LiDAR is a key technology in the development of autonomous vehicles.
In combination with radar and camera systems, it acts as the vision of the car that captures the surroundings.
LiDAR, short for Light Detection and Ranging, uses infrared light to create a precise, three-dimensional map of the environment.
The better this visual information, the easier it is for the downstream systems to use it.
Up to now, the infrared lasers used for this purpose have deviations in wavelength stability of up to 40 nanometers as the temperature in the component rises.
As a result, the LiDAR system’s "vision" was a bit blurred.
A novel chip design from Osram now reduces the wavelength shift to just 10 nanometers, enabling much clearer and sharper images of the surroundings.
Thanks to the newly developed chip design, edge-emitting lasers can match and even exceed the wavelength stability of VCSELs at operating temperatures of up to 125°C typical for automotive applications.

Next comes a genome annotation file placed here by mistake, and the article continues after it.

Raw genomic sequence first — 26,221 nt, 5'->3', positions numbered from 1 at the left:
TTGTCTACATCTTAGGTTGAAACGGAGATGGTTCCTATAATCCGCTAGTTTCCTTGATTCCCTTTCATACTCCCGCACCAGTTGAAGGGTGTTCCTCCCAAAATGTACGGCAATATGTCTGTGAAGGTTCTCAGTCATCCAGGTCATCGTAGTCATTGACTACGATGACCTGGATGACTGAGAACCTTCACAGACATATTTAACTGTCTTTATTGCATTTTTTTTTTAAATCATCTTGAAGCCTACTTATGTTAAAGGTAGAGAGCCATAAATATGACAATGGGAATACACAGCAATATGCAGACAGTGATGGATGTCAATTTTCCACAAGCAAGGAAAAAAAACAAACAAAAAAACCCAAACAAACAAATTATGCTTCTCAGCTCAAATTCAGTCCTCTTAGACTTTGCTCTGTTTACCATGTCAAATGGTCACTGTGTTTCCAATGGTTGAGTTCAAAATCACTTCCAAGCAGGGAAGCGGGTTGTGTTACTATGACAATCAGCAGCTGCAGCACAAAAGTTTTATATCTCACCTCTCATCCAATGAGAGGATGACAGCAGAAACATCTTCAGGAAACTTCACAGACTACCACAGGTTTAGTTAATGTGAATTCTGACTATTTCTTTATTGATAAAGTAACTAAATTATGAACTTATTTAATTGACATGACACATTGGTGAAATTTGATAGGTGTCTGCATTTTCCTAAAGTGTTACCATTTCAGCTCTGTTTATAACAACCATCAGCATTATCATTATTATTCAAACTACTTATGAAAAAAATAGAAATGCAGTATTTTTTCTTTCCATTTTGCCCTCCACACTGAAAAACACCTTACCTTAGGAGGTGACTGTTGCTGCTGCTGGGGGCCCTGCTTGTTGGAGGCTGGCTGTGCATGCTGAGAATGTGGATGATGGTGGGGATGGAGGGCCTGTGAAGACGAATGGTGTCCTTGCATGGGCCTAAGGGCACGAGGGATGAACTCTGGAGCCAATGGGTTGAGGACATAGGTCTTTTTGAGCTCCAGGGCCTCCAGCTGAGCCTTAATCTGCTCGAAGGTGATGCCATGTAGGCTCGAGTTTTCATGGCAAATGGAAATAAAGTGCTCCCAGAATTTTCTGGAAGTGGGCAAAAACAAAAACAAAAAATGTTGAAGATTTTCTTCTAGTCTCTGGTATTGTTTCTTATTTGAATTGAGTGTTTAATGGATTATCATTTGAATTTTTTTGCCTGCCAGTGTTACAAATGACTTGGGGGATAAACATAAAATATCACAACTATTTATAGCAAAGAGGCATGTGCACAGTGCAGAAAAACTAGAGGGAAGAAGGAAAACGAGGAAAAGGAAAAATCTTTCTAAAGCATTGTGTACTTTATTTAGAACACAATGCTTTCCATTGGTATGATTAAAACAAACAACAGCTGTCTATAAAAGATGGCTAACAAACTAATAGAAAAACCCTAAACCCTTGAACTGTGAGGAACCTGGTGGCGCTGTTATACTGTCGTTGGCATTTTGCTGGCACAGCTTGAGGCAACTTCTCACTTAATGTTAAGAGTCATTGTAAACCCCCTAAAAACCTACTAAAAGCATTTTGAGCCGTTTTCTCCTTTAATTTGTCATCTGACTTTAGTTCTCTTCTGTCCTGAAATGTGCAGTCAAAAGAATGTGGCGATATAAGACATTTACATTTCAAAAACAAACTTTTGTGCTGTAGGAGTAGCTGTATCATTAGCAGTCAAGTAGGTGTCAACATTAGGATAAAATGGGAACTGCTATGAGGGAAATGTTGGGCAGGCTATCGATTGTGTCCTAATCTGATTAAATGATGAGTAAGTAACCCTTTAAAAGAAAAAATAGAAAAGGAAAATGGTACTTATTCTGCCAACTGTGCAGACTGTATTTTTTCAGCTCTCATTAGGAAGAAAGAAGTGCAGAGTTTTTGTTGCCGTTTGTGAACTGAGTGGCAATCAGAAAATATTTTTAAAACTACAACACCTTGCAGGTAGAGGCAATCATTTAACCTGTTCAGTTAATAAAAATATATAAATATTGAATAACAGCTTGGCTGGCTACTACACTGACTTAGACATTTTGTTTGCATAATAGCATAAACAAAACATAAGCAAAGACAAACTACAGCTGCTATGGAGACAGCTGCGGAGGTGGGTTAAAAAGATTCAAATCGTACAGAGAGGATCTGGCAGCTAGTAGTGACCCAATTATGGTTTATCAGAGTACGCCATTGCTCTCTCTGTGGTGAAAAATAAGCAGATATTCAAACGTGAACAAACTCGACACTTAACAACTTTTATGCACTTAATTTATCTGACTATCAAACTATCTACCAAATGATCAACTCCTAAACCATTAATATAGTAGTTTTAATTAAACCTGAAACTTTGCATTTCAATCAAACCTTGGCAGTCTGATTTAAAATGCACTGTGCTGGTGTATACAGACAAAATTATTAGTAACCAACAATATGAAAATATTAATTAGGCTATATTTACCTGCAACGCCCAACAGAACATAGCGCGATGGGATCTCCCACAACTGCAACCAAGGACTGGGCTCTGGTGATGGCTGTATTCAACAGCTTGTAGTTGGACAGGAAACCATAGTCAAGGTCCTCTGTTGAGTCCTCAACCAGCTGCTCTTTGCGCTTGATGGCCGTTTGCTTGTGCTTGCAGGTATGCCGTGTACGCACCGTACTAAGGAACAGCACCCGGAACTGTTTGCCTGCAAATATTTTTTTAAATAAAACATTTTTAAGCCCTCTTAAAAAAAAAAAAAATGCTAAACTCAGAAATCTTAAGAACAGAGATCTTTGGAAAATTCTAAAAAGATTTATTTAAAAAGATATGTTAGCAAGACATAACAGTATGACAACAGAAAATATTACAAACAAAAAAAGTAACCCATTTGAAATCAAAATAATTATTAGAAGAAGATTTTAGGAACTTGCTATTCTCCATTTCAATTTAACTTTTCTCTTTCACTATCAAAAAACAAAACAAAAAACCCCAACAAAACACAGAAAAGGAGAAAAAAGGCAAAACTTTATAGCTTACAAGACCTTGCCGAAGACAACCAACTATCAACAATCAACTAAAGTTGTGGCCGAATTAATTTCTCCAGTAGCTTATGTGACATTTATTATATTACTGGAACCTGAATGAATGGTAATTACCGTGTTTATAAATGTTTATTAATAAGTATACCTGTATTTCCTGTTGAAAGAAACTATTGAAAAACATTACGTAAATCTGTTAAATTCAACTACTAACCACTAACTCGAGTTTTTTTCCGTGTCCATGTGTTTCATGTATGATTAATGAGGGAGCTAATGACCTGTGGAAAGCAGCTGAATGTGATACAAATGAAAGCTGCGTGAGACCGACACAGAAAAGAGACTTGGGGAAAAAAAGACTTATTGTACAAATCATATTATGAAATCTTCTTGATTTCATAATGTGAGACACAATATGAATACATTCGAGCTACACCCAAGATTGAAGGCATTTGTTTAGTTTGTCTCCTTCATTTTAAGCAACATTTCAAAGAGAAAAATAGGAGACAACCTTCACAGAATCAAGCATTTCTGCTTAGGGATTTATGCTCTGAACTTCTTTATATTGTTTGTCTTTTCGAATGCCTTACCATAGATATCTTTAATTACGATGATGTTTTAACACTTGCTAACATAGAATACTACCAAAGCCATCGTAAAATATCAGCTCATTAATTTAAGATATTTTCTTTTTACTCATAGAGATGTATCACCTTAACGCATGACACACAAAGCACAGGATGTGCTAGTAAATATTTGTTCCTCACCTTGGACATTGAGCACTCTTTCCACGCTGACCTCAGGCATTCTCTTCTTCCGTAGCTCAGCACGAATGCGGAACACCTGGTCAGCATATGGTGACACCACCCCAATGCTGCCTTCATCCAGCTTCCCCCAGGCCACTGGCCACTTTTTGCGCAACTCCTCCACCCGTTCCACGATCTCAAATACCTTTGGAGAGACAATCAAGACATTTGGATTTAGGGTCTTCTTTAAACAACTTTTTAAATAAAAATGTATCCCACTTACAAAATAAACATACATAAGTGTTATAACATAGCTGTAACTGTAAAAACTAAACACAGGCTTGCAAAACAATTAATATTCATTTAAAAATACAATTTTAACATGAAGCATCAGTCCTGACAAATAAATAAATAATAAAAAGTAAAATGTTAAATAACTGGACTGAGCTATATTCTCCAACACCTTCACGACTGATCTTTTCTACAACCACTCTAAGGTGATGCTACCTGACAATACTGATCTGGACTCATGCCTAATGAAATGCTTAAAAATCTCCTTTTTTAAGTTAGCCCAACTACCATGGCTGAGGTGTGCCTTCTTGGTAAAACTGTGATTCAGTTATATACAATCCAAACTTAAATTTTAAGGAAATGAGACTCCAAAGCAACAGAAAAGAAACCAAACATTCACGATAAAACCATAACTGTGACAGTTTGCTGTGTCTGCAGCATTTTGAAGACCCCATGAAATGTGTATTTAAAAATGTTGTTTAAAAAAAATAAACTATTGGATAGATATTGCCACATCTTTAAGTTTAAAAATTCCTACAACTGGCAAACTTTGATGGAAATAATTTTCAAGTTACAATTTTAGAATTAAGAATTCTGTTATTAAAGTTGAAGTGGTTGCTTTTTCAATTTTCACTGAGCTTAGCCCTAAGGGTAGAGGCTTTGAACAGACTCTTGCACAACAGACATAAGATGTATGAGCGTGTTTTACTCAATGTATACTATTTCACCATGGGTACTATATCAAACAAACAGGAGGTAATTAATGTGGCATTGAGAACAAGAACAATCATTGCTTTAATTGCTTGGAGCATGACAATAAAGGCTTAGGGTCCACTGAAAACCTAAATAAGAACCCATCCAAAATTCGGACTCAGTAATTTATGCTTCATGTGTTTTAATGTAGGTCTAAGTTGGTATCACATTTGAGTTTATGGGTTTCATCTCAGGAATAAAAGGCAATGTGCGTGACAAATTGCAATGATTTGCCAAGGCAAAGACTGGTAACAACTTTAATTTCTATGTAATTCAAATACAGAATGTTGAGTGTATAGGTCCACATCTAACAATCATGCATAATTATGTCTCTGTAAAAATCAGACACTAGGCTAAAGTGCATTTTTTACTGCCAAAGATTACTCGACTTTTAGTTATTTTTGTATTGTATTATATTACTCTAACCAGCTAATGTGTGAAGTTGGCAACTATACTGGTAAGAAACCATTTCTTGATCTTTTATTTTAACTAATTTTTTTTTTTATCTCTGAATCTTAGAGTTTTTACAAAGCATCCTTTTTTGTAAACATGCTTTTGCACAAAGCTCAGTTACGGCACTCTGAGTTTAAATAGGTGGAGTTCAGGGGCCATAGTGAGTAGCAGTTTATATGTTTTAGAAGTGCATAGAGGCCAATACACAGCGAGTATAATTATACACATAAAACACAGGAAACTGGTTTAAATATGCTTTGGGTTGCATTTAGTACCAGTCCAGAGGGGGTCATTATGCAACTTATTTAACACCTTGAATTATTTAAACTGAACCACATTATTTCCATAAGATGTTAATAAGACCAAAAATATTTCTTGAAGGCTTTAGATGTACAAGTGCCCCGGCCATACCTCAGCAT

This technological milestone in the development of infrared lasers allows the use of a much smaller wavelength filter on the detector - which significantly improves the signal-to-noise ratio.
This technological advance has already been demonstrated in components with "triple-junction," e.g. three light-emitting surfaces stacked one on top of the other.
In the future, it will be used in all Osram infrared lasers and offer enormous advantages to LiDAR system manufacturers.